Hart’s War took me by surprise. It’s three movies in one, one after another. My friend agreed in principle and liked the tension and surprises, but I found it to be unfocused and distracting.
R for war violence, language
Bruce Willis gives the movie star power, but Colin Farrell leads the cast as Lieutenant Hart. The movie opens on Hart’s capture by the Germans. He’s interrogated and transported to a POW camp. Three times he nearly loses his life in these opening twenty minutes. It makes for an exciting adventure, and it sets the scene for a good, tense war movie.
But Hart’s War isn’t just a war movie.
Hart is introduced to POW life in Stalag VI A (a fictitious camp, according to a former POW in the audience). Colonel McNamara (Willis) is the ranking POW. A fourth-generation West Point grad, he has no liking for this upstart lieutenant from Yale. McNamara assigns Hart to an enlisted man’s barracks, which is both intended and taken as an insult.
The enlisted men in the barracks don’t like Hart. They resent him for being placed in charge, even though he’s the newest POW. Tensions increase further when two Tuskeegee Airmen, both officers, are also assigned to Hart’s barracks. Racism outranks rank, and many of the enlisted men refuse to salute the airmen, making Hart’s life even worse.
But Hart’s War isn’t just a POW movie.
It’s a courtroom drama. One of the airmen (Vicellous Reon Shannon) is killed, and soon thereafter the barracks’ biggest racist is killed. The remaining airman (Terrence Howard) is put on trial for murder and Hart is assigned to defend him. A full hour into the film, Hart’s War finally hits its stride. Finally, I was able to say “so this is what it’s all about.”
But Hart’s War isn’t just a courtroom drama.
One coda involves an escape attempt and a second coda spins a new twist on old events. It wasn’t until the receding helicopter shot that I thought the film might actually be over. It wasn’t until the credits rolled that I was sure.
The most striking thing about Hart’s War is its lack of focus. I didn’t feel like I knew what the movie was about until the courtroom drama started taking shape. I wondered why it took a full hour to get to that point.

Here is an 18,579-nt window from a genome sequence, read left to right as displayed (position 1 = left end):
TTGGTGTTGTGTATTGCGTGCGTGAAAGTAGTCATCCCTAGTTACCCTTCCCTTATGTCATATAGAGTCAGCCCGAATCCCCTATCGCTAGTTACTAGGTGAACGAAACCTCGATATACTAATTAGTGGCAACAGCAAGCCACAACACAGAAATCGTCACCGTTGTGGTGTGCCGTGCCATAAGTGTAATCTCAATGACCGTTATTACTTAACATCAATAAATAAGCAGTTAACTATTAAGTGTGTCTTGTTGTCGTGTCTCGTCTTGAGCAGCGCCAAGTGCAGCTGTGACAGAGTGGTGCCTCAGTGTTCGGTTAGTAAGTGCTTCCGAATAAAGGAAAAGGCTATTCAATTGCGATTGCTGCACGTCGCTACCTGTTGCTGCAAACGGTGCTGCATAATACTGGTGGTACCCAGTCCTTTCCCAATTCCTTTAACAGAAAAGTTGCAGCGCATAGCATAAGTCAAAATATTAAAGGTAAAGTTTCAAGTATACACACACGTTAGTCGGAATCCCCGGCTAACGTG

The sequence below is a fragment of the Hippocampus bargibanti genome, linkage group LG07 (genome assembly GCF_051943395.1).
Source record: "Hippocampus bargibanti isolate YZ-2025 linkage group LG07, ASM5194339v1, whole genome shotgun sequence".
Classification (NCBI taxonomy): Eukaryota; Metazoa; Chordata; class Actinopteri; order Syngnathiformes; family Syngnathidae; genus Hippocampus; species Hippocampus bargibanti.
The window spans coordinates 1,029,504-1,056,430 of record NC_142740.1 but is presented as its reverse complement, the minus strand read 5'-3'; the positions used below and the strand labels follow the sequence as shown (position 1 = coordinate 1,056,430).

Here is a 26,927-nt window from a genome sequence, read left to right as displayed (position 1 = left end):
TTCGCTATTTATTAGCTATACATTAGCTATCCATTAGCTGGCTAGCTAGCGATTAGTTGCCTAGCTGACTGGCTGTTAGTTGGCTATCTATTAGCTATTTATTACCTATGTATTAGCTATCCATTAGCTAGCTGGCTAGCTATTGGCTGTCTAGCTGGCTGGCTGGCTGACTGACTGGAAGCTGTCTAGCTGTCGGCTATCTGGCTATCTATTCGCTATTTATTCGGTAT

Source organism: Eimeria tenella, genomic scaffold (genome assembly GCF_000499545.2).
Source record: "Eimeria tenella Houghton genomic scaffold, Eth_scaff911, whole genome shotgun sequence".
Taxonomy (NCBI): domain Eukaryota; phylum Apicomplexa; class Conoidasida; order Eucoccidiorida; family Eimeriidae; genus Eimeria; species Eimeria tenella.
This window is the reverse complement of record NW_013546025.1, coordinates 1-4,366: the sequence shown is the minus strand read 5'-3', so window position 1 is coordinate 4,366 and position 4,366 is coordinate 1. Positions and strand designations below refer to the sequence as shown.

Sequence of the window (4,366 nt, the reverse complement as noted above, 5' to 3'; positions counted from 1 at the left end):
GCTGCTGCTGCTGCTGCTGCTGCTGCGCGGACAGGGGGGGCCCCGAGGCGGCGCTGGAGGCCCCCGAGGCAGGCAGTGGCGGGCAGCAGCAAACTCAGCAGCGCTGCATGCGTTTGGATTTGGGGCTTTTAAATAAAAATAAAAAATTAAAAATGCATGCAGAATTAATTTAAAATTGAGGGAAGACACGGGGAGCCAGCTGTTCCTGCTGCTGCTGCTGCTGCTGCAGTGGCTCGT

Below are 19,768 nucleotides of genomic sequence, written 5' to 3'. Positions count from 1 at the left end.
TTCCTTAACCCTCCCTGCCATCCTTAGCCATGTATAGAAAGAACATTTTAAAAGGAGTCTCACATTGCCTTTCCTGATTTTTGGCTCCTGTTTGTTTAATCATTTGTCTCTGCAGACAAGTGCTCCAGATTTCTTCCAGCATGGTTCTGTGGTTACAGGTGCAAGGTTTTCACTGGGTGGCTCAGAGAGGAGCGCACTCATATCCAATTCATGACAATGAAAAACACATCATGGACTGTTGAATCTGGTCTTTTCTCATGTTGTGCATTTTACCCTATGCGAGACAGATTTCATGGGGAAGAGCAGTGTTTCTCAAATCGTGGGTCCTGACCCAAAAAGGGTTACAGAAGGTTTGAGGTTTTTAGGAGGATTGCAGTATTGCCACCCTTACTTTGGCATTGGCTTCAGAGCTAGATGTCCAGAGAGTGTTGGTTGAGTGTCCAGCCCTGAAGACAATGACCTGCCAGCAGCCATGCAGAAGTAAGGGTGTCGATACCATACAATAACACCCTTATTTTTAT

Did they want an excuse to show a POW transport train, some explosions, and some bloody squibs? Was it a marketing ploy to draw in as many demographics as possible? Is it an episodic tour of WWII like The Thin Red Line or Saving Private Ryan? Was it a deliberate attempt to forge a new style of filmed storytelling, or was it a mistake?
My friend liked that a new surprise was waiting around each corner, but I tend to favor the “mistake” theory.
Well, Well, Well
The characters in Hart’s War are well formed. Hart makes for a good central figure, a stand-in for the audience. He’s bland and dazed, taking it all in. Willis, looking surprisingly gaunt, plays the tough guy we’ve seen him play before (compare McNamara to his role in The Siege).
The camp commandant, Major Visser (Marcel Iures), is a memorable figure. Like Hart, he also went to Yale. He seems bored by his job, and he takes an interest in the prisoners’ infighting. He has just enough menace that his interest and friendliness is suspect.
I particularly liked the Tuskeegee airmen, and that the movie didn’t try to whitewash history. WWII was a segregated war, and racism was strong in the U.S. And although the two African-American characters are almost objects, mere plot devices, Shannon and Howard’s portrayal of the separation, tension, and fear they feel brings them to life.
Finally, Hart’s War is well polished. The CG dogfights are impressive. The snowy 1944 winter looks beautiful on film. The movie is well photographed, well paced, and well edited.
Forewarned is Forearmed
But can good filmmaking make up for a scattered script?
That depends on your point of view. Hart’s War could be an average movie, or it could be very good. Maybe being forewarned will let you appreciate it better than I did.